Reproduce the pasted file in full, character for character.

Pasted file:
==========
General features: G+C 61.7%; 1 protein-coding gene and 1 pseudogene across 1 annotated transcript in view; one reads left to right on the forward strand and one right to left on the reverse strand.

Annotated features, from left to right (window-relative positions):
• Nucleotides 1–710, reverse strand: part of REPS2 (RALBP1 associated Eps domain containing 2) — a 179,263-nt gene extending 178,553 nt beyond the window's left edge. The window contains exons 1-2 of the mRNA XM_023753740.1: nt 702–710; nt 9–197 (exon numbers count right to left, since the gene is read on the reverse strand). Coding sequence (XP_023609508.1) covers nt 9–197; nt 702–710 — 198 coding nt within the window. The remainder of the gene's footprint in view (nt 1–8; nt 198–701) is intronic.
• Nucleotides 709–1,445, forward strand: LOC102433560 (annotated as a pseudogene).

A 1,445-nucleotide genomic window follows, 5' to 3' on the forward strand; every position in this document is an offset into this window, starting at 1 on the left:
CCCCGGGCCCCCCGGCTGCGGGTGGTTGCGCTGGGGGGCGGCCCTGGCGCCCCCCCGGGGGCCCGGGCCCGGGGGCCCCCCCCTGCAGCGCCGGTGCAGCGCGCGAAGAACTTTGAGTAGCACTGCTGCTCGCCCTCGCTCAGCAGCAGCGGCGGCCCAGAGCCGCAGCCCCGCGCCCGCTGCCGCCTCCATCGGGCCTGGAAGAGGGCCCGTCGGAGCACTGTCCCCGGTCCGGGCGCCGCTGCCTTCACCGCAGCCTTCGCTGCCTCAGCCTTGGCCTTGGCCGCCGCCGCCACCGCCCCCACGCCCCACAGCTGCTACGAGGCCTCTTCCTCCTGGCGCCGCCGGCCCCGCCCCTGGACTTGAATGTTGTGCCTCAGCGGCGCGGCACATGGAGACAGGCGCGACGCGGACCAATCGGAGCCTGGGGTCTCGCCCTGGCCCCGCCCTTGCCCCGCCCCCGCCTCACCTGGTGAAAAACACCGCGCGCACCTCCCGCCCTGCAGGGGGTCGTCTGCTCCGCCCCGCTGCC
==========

General features: G+C 61.7%; 1 protein-coding gene and 1 pseudogene across 1 annotated transcript in view; one reads left to right on the forward strand and one right to left on the reverse strand.

Annotated features, from left to right (window-relative positions):
• Nucleotides 1–710, reverse strand: part of REPS2 (RALBP1 associated Eps domain containing 2) — a 179,263-nt gene extending 178,553 nt beyond the window's left edge. The window contains exons 1-2 of the mRNA XM_023753740.1: nt 702–710; nt 9–197 (exon numbers count right to left, since the gene is read on the reverse strand). Coding sequence (XP_023609508.1) covers nt 9–197; nt 702–710 — 198 coding nt within the window. The remainder of the gene's footprint in view (nt 1–8; nt 198–701) is intronic.
• Nucleotides 709–1,445, forward strand: LOC102433560 (annotated as a pseudogene).

A 1,445-nucleotide genomic window follows, 5' to 3' on the forward strand; every position in this document is an offset into this window, starting at 1 on the left:
CCCCGGGCCCCCCGGCTGCGGGTGGTTGCGCTGGGGGGCGGCCCTGGCGCCCCCCCGGGGGCCCGGGCCCGGGGGCCCCCCCCTGCAGCGCCGGTGCAGCGCGCGAAGAACTTTGAGTAGCACTGCTGCTCGCCCTCGCTCAGCAGCAGCGGCGGCCCAGAGCCGCAGCCCCGCGCCCGCTGCCGCCTCCATCGGGCCTGGAAGAGGGCCCGTCGGAGCACTGTCCCCGGTCCGGGCGCCGCTGCCTTCACCGCAGCCTTCGCTGCCTCAGCCTTGGCCTTGGCCGCCGCCGCCACCGCCCCCACGCCCCACAGCTGCTACGAGGCCTCTTCCTCCTGGCGCCGCCGGCCCCGCCCCTGGACTTGAATGTTGTGCCTCAGCGGCGCGGCACATGGAGACAGGCGCGACGCGGACCAATCGGAGCCTGGGGTCTCGCCCTGGCCCCGCCCTTGCCCCGCCCCCGCCTCACCTGGTGAAAAACACCGCGCGCACCTCCCGCCCTGCAGGGGGTCGTCTGCTCCGCCCCGCTGCC